15.“Don’t be scared. It’s going to be the best experience of your life! Even with any challenges you may be faced with, you will find that your child with Down syndrome is amazing in more ways than you ever imagined. We can say this to you and you may not believe it now, but it’s true.” — Bonnie M.

16. “In the year following your child’s birth, you will learn so much and grow immensely as a person. Your baby will awe you every single day. You learn to enjoy every milestone, experience and life in general on a moment-to-moment basis. I wish I would have known how wonderful this life is!… I would educate hospital staff on how to inform a family about Down syndrome.” — Amy W.S.

17. “It’s OK to feel scared and cry. Your child will lead you on a journey you would have never imagined. The support system/friendships you grow into, because of them, is amazing. These friendships become family. Don’t underestimate your child. He or she is capable of so many great things. Life will be different than you once expected, but it will be an incredible journey.” — Mariely G.

18. “You are not alone in this journey. You have so many others who are walking this same journey. Though every child is different, there is definitely another child very similar to yours whom you can learn from. You will have so much support if you accept it and embrace it. It is what they have, not who they are.” — Debbie T.

19. “It’s so great once you realize you’re not alone, and there are people nearby who understand what you’re experiencing.” — Lainey M.

20. “Do not listen to the negativity. I was told by doctors that my daughter would not be able to do much and how floppy she would be. I was also asked if I thought about aborting [during] my pregnancy. Nobody should ask a mother that just delivered a baby with Down syndrome if they thought about aborting. My daughter was in the NICU for a couple of months, and I was so scared to bring her home because of the negativity. She is now 1 and thriving. Evie is doing things that all babies do, and she has taught me so much about myself. I am stronger than I ever realized and feel so blessed to be this little girl’s mom. I did it my way and didn’t listen to those that said Evie would not do much. I never thought I would be on this path, but I would never choose a different one. I feel like I am one of the lucky ones. There is amazing support all around you and never feel like you are alone. There are several families that have been blessed to raise a child with Down syndrome. Take it one day at a time!” — Natalie O.

21. “It’s OK to cry and be scared. But make plans to have fun. My girl is 3 now. She makes me laugh every day with her mischief. Her courage is incredible. She is a climber and prankster. She is affectionate and gives the best hugs. She is an absolute joy, as all my children are. And she is so loved by friends, family and especially me.” — Kim L.

22. “Yes, it is scary and nothing like what you expected this journey to be, but this will pass and you will know the most amazing joy every day. I was sad and angry at first, but this child of mine makes me laugh every single day. She is everyone’s cheerleader, she is completely amazing and loving. Yes, she gets angry just like any other person, but it never ever lasts, and I work to be more like her. She has the biggest all-forgiving heart of anyone I have ever met. Yes, there will be hard moments or days, but it is so very worth every tear to be a part of that child’s life.” — Cim T.H.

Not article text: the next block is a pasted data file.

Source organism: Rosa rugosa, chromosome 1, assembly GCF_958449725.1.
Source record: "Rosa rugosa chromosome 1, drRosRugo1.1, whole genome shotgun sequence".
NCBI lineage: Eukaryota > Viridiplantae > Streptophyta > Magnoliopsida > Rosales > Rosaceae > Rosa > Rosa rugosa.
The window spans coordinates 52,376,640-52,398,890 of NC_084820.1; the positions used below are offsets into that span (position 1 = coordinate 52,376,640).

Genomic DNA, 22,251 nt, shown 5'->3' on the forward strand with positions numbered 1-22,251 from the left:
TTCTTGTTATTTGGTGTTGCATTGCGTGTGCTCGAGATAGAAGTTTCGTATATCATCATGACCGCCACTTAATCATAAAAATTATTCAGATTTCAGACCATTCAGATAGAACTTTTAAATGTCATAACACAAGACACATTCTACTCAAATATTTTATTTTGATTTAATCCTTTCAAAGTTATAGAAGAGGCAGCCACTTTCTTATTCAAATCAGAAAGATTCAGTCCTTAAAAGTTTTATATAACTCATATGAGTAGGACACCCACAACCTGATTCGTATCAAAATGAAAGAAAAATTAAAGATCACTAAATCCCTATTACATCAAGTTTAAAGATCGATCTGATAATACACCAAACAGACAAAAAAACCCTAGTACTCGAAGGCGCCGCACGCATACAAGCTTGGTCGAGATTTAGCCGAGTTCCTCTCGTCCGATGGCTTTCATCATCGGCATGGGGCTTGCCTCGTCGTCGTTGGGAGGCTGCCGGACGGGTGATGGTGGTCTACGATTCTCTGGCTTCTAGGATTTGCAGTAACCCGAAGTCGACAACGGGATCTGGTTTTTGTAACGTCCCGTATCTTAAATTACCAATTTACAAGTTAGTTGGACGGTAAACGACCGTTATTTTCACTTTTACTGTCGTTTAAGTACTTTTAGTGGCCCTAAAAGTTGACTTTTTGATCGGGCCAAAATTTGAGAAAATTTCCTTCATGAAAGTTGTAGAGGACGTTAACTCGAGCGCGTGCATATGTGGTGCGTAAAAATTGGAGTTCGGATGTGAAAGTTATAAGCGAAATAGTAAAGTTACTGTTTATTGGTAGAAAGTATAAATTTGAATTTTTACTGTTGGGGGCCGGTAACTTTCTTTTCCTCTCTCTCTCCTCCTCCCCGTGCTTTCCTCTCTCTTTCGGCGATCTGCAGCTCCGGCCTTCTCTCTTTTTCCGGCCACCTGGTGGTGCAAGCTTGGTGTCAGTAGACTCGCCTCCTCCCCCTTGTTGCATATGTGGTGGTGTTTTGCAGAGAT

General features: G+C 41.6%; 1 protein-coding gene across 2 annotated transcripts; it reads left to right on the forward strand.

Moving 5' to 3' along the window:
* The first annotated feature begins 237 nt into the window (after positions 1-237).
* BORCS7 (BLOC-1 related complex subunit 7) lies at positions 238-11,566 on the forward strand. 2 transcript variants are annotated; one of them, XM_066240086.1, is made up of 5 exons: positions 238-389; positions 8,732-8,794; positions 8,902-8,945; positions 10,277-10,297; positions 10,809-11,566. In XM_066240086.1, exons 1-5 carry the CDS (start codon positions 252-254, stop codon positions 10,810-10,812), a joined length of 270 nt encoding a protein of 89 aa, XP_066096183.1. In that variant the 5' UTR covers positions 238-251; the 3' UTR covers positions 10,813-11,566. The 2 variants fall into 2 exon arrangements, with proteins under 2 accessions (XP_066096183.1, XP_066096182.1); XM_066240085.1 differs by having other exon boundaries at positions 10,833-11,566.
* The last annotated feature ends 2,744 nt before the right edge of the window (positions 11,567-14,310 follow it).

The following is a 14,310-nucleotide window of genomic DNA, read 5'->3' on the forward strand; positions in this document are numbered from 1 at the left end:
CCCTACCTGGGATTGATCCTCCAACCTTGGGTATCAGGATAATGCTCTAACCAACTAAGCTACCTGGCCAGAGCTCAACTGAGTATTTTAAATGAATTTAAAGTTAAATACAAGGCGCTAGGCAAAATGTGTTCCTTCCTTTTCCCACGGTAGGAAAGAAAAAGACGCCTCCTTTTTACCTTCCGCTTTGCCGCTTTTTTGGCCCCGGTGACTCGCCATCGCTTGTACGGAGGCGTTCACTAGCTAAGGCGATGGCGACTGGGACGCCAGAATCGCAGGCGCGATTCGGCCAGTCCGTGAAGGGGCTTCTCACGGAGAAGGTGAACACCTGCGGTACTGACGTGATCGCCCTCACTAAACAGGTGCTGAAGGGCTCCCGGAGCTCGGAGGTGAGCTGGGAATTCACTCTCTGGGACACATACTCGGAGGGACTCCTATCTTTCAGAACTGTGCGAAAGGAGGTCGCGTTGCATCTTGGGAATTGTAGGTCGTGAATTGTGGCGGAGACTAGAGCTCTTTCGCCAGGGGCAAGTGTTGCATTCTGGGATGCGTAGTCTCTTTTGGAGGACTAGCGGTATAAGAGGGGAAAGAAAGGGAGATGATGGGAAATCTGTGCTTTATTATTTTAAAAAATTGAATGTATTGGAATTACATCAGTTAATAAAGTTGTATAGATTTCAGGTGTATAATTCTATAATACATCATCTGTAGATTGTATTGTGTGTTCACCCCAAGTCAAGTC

23. “Never compare [your] child’s milestones to any other child. Every child is different and will do things in their own time with support. You are your child’s best advocate and you will know your child better than anyone else. Do what you think is best for them and your family, trust your instincts. Most important of all, enjoy every minute with them, soak it up and take lots of pictures. One day you will look back at those pictures and show your child how much love they brought into your life. The journey is definitely worth it!” — Liza K.

24. “This child will teach you more about unconditional love. He/she will show you the world in a whole new way.” — Chantelle K.

25. “The good days will far outweigh the bad. Find a community, there is lots of support. Check out the article, ‘If People With Down Syndrome Ruled the World.’ And learn all you can about Down syndrome.” — Andy S.

26. “This life will be complicated but beautiful! It will change you in the very best ways. Your child will teach you far more than you will teach them.” — Amy W.

Getty image by Eleonora_os


Find this story helpful? Share it with someone you care about.


Related to Down Syndrome

What My Clients With Down Syndrome Taught Me About Relationships

Almost six years ago, I was hired for a job I felt I knew nothing about. I was told I would be living, helping and assisting an adult couple with Down syndrome have the best quality of life. I had never before been around anyone with Down syndrome, but I had years and years of [...]
Little girl with Down syndrome holding a mixer

What 'Independence Day' Means for My Daughter With Down Syndrome

Traffic was heavy on the interstate. The fact that I had not left before the 5 o’clock rush to nowhere put me at odds with the inevitable. The hours would be long. The miles would be incessant. The music would be on repeat. Nevertheless, my SUV is loaded with a week’s worth of everything as [...]
Screen Shot from "Big Little Shots" clip featuring Steve Harvey, Griffin and Turner Scott

Griffin and His Brother Turner, Who Has Down Syndrome, Make an Appearance on 'Little Big Shots'

This Thursday, brothers Griffin and Turner Scott from Nova Scotia, Canada, will be featured on NBC’s “Little Big Shots,” a variety show that showcases kids who have taken the internet by storm. Last summer, Griffin and Turner stole hearts in a viral video made by Chris Ulmer for “Special Books by Special Kids.” In the [...]
Mother and child selfie photo

Learning Not to Compare My Son With Down Syndrome as I Discover His Strengths

Discover. This was the word for the year I picked back in January. There were several different reasons behind this choice, but I will focus on one of the reasons behind this word choice: Kaleb. One of the many reasons I chose this word was to remind myself to enjoy Kaleb and enjoy watching him [...]